• Compatibility: Tableau is compatible with multiple data sources, enabling businesses to connect with, access and blend data from multiple sources into one visualisation for easy data analysis. Tableau is also compatible with multiple scripting languages, such as Python or R, to maximise potential output.
  • Mobile support: Tableau has a mobile app for both iOS and Android systems. This app has the same functionality as the desktop and online software, allowing users to analyse data remotely. Moreover, the Tableau dashboard can be customised to each application, meaning functionality can be maximised to the individual’s separate mobile and desktop needs.


  • Inflexible pricing: Tableau’s pricing doesn’t change on a case-by-case basis, despite the fact that most companies have individual needs. Purchasing an extended licence is required by Tableau’s sales model from the start. Many companies might find that they would rather start with a specific set of features and later adjust the pricing for further features if necessary.
  • Poor after-sales support: Due to Tableau’s seniority, there are many online message forums that users can use to discuss Tableau’s features. However, many focus on a lack of support and maintenance. To resolve this, Tableau’s support team sometimes advise purchasing a new feature, which can become costly.
  • Favoured towards Salesforce: Depending on an enterprise business’s requirements, this might not have a big impact. However, the nature of Salesforce’s acquisition means that Tableau’s development will now be skewed more towards Salesforce integration; Tableau is no longer an independent BI tool.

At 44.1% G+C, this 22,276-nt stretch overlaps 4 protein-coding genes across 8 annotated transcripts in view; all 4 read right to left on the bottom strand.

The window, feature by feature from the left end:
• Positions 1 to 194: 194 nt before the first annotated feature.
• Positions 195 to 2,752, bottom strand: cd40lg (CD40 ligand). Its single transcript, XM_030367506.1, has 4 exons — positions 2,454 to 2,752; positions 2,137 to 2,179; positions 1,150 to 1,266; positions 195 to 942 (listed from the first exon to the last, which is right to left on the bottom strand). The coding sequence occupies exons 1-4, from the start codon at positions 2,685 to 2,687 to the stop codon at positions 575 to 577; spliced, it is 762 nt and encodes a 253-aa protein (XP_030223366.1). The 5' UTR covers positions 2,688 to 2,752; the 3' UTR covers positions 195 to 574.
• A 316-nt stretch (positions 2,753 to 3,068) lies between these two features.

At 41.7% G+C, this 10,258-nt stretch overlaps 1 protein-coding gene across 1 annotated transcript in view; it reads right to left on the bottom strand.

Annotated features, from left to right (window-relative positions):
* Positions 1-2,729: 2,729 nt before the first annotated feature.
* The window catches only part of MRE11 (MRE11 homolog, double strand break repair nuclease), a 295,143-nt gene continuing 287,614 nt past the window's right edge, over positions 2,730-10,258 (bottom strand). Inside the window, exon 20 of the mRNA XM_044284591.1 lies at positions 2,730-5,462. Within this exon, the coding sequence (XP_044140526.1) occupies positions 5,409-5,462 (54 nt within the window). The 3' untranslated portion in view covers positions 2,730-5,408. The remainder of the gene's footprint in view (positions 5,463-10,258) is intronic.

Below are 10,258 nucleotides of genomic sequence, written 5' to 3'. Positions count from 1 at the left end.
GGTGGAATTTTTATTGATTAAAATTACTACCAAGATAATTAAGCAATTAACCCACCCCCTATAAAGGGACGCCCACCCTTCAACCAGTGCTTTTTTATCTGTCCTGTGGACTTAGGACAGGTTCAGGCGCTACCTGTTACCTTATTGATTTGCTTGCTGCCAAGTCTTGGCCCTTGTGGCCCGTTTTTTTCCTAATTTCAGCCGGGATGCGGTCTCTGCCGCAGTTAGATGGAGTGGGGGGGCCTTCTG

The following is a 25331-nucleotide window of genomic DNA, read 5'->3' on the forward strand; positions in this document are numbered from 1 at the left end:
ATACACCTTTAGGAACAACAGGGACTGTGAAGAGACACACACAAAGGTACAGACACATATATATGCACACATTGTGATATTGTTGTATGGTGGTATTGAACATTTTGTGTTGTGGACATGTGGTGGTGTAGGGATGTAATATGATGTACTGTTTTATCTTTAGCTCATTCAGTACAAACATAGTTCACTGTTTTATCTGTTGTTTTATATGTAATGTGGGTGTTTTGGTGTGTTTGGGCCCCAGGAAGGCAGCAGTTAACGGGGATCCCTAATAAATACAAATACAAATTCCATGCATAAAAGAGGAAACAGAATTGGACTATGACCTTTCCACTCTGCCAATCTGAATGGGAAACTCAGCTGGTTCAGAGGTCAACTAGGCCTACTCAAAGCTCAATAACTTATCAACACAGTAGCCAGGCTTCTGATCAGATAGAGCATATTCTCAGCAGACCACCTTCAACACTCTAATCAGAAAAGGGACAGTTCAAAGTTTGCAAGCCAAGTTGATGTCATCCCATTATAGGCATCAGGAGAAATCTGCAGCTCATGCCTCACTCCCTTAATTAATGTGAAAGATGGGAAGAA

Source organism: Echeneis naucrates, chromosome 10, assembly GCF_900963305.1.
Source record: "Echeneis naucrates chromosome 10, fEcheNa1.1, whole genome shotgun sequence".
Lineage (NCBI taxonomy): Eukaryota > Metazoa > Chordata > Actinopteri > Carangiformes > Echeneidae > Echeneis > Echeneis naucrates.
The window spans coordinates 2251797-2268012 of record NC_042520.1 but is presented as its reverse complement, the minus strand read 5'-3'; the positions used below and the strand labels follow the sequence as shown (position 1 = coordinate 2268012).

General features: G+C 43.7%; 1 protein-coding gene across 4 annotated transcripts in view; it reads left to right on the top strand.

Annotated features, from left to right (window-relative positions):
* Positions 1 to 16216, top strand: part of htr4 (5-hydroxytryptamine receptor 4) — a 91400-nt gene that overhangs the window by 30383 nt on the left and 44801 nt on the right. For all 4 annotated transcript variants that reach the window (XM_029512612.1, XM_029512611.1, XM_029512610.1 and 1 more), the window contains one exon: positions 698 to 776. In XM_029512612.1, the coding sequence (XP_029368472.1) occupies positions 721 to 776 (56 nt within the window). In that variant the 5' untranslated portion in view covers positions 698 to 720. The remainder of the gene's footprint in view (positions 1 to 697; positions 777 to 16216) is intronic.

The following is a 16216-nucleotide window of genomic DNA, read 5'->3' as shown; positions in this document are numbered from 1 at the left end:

Tableau is designed with businesses in mind, rather than an IT department or developer. Tableau’s user interface is considered to be the easiest to use of its direct competitors. Its ease of usage means that you do not have to be an expert in programming languages or coding, empowering teams across an organisation to become more data-driven and data-literate in their decision making.

Power BI

Microsoft Power BI integrates well with Microsoft products and systems, however a recent uptick in adoption likely comes from the free version of Power BI that is available to anybody. This free version is reliable for individual analysts, but the premium version allows important functionalities such as sharing reports, dashboards or analytical apps.


Microsoft’s tool offers the following advantages:

  • Large range of visualisations: Power BI has a great number of standard visuals to populate your reports, each with a wide variety of format options. Power BI is backed up by integrations with Microsoft Office and can harness the power of Excel to create easy data visualisations. Moreover, if the desired option is unavailable, users can build their own custom visuals also.
  • User-friendly interface: Power BI is extremely intuitive to navigate and user-friendly. Users with little dashboard experience can navigate the platform as easily as those with expertise. This is partly due to their natural language query tool, which allows people to ask simple questions to easily navigate to the data they wish to visualise.